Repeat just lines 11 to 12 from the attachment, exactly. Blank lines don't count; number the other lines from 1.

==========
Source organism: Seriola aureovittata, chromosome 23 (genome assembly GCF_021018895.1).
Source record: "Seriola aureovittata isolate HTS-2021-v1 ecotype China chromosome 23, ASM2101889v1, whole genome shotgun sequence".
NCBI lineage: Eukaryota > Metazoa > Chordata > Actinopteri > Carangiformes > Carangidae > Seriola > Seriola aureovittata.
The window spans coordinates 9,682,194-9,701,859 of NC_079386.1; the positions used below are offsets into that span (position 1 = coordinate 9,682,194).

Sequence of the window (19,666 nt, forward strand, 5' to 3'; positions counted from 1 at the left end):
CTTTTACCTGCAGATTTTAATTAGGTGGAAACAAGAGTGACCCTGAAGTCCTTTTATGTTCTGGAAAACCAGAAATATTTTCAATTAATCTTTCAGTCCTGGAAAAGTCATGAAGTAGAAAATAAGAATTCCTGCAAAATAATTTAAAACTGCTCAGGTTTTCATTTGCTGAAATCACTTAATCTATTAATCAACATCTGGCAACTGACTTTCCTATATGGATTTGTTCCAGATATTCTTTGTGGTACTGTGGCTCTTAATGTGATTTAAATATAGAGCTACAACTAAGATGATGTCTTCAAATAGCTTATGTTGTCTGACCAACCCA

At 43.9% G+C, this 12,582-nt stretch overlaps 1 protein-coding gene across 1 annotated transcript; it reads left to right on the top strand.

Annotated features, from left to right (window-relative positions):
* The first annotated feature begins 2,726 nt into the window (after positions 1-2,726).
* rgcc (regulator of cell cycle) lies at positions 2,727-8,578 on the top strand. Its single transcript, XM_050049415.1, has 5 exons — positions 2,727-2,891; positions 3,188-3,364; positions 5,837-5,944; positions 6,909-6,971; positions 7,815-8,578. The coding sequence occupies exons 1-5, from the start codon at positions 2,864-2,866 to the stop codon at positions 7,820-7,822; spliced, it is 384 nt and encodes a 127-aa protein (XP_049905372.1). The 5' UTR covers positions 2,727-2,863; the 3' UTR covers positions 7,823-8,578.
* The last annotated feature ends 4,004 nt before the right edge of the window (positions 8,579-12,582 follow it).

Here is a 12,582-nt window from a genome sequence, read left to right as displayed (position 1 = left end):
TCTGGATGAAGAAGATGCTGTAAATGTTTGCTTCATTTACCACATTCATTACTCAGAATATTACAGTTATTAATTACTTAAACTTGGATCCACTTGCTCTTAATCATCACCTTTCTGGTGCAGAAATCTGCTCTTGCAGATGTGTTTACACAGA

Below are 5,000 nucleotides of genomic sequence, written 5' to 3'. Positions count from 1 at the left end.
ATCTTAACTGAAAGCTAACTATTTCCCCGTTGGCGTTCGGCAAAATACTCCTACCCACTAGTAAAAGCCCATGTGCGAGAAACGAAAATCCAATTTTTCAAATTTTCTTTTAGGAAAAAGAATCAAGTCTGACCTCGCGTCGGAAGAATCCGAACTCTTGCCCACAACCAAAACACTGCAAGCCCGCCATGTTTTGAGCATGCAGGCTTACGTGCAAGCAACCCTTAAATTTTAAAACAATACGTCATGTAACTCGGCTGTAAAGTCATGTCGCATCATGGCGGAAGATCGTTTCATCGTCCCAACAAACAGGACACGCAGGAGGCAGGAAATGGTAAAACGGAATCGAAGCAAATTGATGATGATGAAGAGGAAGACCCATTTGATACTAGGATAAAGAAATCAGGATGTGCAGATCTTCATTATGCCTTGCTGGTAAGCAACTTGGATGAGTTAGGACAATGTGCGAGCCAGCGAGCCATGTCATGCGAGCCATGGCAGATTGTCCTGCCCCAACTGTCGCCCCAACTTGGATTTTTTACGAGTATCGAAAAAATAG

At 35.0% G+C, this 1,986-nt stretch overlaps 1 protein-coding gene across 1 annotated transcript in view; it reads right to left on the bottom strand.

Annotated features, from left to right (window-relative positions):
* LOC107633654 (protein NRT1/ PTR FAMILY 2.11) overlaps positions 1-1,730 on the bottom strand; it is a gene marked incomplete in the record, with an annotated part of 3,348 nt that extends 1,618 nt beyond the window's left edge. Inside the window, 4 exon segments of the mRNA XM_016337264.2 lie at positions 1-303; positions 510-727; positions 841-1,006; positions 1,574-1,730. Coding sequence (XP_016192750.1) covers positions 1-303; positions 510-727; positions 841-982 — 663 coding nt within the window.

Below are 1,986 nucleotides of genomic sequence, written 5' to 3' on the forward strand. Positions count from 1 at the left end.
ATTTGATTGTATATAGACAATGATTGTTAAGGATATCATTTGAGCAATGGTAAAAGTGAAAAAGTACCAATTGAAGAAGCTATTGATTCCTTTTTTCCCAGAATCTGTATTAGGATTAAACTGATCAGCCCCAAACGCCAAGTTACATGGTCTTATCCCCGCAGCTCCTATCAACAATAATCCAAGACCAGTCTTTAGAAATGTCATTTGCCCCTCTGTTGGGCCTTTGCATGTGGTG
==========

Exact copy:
* The last annotated feature ends 4,004 nt before the right edge of the window (positions 8,579-12,582 follow it).

Here is a 12,582-nt window from a genome sequence, read left to right as displayed (position 1 = left end):